• December 2016/January 2017 “A Man Called Ove” by Fredrik Backman

2016

  • November:  “Inferno” by Dan Brown
  • October: “Carry On” by Lisa Fenn
  • Summer: “In the Heart of the Sea: The Tragedy of the Whaleship Essex” by Nathaniel Philbrick
  • June: “The Magic Strings of Frankie Presto” by Mitch Albom
  • May: “The Invention of Wings” by Sue Monk Kidd.
  • April: “The Secret Diaries Of Charlotte Bronte” by Syrie James
  • March: “Fates and Furies” by Lauren Groff
  • February:  “The Little Paris Book Shop” by Nina George
  • January: “The Boys in the Boat” by Daniel James Brown

2015

  • November/December: “Fish in a tree” by Lynda Mullaly Hunt and “Out of Dust” by Karen Hesse
  • October 10: “I Will Always Write Back: How One Letter Changed Two Lives” By Martin Ganda
  • Summer 2015 “The Power of One” by Bryce Courtenay
  • May 2015: “Caleb’s Crossing” by Geraldine Brooks
  • April 2015: “All The Light We Cannot See” by Anthony Doerr.
  • March 2015: “Cutting for Stone” by Abraham Verghese

Past programs have included:

Sermon Series and Discussion Groups

“Making Sense of the Cross” Discussion group

In the introduction to his book, “Making Sense of the Cross,” Luther Seminary Professor David Lose raises many questions, including these:  “How should we regard the cross?  Is it a sad tragedy that we should grieve?  Is it the moment of God’s victory and redemption that we should celebrate?…what kind of God would require such a gruesome death to achieve redemption?”  And then he says, “By the time you are done [reading this book], you should not only understand what other Christians have said about the cross, but also what you believe about this central symbol and element of our faith.”  If you have ever asked any of these questions and haven’t quite yet found answers that are completely satisfactory, you might enjoy exploring this book with your fellow church members.  Rev. Marlayna will be leading a 6 week book discussion group on Saturday mornings from 10:30 to 11:45 starting on Saturday, October 5th and running through Saturday, November 9th. Even if you can only come to 1 or 2 sessions, you are welcome to attend.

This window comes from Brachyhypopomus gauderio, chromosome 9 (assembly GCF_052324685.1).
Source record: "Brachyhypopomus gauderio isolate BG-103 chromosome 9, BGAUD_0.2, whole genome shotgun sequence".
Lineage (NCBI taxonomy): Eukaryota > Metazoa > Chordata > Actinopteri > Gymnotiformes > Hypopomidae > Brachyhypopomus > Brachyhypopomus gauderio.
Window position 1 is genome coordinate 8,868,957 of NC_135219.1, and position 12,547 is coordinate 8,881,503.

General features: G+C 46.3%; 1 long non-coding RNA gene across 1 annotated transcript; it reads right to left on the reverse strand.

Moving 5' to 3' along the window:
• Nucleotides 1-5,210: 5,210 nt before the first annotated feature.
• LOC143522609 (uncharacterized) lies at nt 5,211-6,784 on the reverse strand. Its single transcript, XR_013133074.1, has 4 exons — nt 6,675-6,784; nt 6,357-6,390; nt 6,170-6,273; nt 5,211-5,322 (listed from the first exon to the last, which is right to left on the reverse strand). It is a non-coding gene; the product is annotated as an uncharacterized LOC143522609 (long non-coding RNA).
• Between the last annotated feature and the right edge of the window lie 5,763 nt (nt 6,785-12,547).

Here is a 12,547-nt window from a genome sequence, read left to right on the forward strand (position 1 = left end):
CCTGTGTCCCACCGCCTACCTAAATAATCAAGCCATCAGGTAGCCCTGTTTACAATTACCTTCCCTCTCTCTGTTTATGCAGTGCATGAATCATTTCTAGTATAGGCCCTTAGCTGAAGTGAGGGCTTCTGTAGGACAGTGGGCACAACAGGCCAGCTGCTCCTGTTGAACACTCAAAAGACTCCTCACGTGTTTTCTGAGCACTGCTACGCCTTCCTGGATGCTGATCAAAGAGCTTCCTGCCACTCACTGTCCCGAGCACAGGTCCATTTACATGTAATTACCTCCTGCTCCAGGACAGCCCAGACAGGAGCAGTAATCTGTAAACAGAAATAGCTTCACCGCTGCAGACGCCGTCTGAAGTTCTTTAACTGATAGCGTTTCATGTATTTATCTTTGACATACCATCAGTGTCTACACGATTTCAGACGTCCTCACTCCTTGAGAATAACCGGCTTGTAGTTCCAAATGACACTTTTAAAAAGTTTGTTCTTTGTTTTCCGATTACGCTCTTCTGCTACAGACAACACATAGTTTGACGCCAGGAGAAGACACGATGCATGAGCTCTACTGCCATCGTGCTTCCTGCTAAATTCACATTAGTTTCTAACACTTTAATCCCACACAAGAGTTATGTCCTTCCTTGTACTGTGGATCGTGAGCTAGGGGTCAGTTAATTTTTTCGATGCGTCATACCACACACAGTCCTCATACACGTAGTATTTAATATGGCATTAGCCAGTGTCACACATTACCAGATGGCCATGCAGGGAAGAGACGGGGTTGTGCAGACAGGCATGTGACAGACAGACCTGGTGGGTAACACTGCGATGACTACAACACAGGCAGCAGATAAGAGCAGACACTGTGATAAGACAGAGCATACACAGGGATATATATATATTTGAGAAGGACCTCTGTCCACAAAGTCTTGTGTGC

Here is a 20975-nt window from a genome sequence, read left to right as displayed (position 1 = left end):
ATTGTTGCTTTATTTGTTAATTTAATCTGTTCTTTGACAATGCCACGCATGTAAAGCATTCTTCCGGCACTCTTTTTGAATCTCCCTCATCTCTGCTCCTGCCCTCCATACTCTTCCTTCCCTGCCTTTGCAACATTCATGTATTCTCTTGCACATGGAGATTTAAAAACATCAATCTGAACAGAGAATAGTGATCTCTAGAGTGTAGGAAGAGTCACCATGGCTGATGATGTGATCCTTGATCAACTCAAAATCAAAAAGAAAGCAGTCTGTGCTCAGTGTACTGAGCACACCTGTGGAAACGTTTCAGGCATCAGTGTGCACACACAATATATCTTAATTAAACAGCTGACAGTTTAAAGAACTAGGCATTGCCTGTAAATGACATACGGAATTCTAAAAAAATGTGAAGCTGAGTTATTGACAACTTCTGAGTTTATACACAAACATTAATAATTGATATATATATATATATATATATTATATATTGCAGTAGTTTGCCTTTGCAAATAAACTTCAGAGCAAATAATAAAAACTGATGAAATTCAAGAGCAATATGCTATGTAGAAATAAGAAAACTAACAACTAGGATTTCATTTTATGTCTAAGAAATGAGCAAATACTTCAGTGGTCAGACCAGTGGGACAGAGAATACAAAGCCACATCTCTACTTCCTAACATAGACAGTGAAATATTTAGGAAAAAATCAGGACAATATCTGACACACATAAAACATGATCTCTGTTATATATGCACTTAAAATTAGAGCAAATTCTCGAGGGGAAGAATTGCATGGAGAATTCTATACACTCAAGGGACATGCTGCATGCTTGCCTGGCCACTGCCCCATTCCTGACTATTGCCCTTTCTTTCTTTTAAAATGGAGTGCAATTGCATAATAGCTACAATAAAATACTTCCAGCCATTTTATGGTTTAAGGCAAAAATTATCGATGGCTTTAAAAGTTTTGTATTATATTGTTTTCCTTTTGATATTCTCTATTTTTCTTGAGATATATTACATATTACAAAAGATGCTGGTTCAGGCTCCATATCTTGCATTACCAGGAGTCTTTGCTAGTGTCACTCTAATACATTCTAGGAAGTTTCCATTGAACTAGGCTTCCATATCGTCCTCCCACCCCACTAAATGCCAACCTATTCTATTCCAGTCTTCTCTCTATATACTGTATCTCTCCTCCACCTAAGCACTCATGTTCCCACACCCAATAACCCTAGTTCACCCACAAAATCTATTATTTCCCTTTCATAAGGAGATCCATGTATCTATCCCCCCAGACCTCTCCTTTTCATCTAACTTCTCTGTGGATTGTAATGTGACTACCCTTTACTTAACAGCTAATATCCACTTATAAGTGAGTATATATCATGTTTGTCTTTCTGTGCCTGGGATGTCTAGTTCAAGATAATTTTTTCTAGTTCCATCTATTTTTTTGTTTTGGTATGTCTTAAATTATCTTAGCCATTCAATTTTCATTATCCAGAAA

In spring 2018 Rev. Marlayna taught a sermon series on “Noticing God” in our everyday lives. The series was based on a book of that title by Richard Peace, and included an adult discussion group before worship that discussed a different chapter each week.

prayer

     The Art Of Prayer

There are many types of prayer in the Christian tradition, including intercession (praying for others), petition (asking God for something), thanksgiving (giving thanks to God), and penitential prayer (expressing sorrow for your sins). Another type is meditation, which has been described as simply “listening to God.” Most Christians throughout history have probably prayed using a mix of types and styles. Maren Tirabasi helped us look at the rituals, routines and many different ways we pray, we examined 7 different ways to

 Ten Best Ways to Live:  The Ten Commandments for Today’s World

10Commandments

“Ten Best Ways to Live:  The Ten Commandments for Today’s World,” led by Dr. Judy Haley, far from an outdated code of do’s and don’ts, the Ten Commandments still offer God’s expansive perspectives and anchoring practices that bring life and joy to families and communities. Combined with Jesus’ incisive enactment of them, they provide a framework for making decisions, guiding children and living a vibrant life together. May, Commandment 10, Desires.